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What the CEO of HyperloopTT wants you to know

September 18, 2019 | Grace Chen

Between scrolling newsfeeds on the Internet and hearing about Elon Musk’s latest works through the mass media, it’s likely the word “hyperloop” has crossed many device screens lately.

But what exactly is a hyperloop?

Dirk Ahlborn, Founder and CEO of Hyperloop Transportation Technology (HyperloopTT) gave us the answer during his REVOLUTION 2019 keynote in March.


Hyperloop fast facts


Fig. 1 - Render of the hyperloop passenger capsule

  • HyperloopTT has been building the hyperloop since 2013
  • Most technologies needed to build the hyperloop already exist
  • The hyperloop is designed to depart every 40 seconds
  • The maximum speed the hyperloop can reach is 1200km per hour
  • The hyperloop is able to move 164,000 passengers per line per day
  • The hyperloop travels in a vacuum tube to reduce resistance
  • The transport capsule levitates above the ground using a passive magnetic system
  • The hyperloop will generate more energy than it uses
  • The first hyperloop line is expected to be operational by 2024


What is the hyperloop and how does it work?



The hyperloop is an airplane-like capsule that carries people hovering inside a depressurized tube traveling just below the speed of sound. The air in the tube is removed to reduce resistance and the capsule levitates above rails rather than traveling on them. This creates an environment similar to that of airplanes in high altitudes where the air is thinner, allowing the airplane—or the hyperloop in this case—to travel faster with less energy.

Ahlborn says that this this technology will “transform transportation at the speed of sound.” Ahlborn further elaborates that the hyperloop is not the stuff of science fiction, and that the team at HyperloopTT—a worldwide ecosystem of over 800 intellectual problem solvers—has been actively building since 2013.

The system will be completely green and powered by sustainable solar, wind, and kinetic energy. The passenger capsule will be propelled by a passive levitation system, which consumes minimal energy while producing more energy than needed and giving the remainder back to the electrical grid.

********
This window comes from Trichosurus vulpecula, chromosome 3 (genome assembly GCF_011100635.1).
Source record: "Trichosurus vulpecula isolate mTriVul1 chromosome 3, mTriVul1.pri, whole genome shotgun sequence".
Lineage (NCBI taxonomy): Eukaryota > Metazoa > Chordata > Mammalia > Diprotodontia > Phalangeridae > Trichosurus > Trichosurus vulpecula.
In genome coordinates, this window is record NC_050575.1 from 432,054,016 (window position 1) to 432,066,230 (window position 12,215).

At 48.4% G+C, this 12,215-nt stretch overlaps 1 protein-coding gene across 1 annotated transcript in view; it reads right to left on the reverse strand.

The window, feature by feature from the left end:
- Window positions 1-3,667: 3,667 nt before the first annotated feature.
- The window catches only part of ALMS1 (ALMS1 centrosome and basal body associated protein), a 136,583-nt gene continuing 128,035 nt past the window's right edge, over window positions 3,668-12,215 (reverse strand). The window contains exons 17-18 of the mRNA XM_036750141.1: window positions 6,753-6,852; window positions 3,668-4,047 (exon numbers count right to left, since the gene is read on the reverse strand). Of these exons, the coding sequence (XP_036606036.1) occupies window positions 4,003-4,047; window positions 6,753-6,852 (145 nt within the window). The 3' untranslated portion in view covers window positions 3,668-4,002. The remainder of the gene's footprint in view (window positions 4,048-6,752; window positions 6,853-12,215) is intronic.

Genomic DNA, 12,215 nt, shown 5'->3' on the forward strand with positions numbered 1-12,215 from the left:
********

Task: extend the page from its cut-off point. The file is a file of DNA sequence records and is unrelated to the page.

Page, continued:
To monitor speed, capsule integrity, and atmospheric conditions in real time, HyperloopTT invented Vibranium (not of Wakanda fame!)—a composite material that aims to transform the passenger experience and create a new benchmark in comfort and safety. The hyperloop is designed for departure every 40 seconds at a maximum speed of 1200km per hour with the capacity to move 164,000 passengers on a single line every day.

“With its speed and efficiency, the hyperloop will rewrite the rules of travel and mobility,” Ahlborn states. “It will redefine how we connect with each other. Distant friends will become neighbors, countries will become neighborhoods, and everyone in the world will grow closer together.”


Why do we need the hyperloop?




A resident of Los Angeles, Ahlborn is no stranger to endless bumper-to-bumper traffic. “This is time that can better be spent being productive or with the people we care about,” Ahlborn says. “We often decide where we work based on where we live. In Los Angeles, we even decide who we date based on where we live—because if she lives on the other side of the city, it’s not going to work.”



Fig. 2 - Air pollution in Beijing, source:

After years of effort to combat pollution in Beijing, the Chinese capital is still dangerously smoggy on sunny days. While hyper-pollution is stereotypically thought of as a problem in developing countries such as China or India, pollution is, in reality, a pressing global issue. Ahlborn notes that, although the EU is not as noticeably polluted as China, citizens of the EU typically lose some 15 months of their lives due to pollution. While transportation represents only a fraction of global pollution, that fraction is alarming enough that governments globally are coming together to create regulations and solutions that push transportation to greener alternatives.



Fig. 3 - Logging wagon pulled on rail tracks by eight horses

Existing methods of mass public transport, namely the railway industry is, as Ahlborn calls it, a “dinosaur industry,” with little innovation in the sector in recent years. Most railroads today are built to international standards, with railroad tracks being 1.435 meters apart. This standard was decided in the 1800s, when horses were the engines behind rail carts.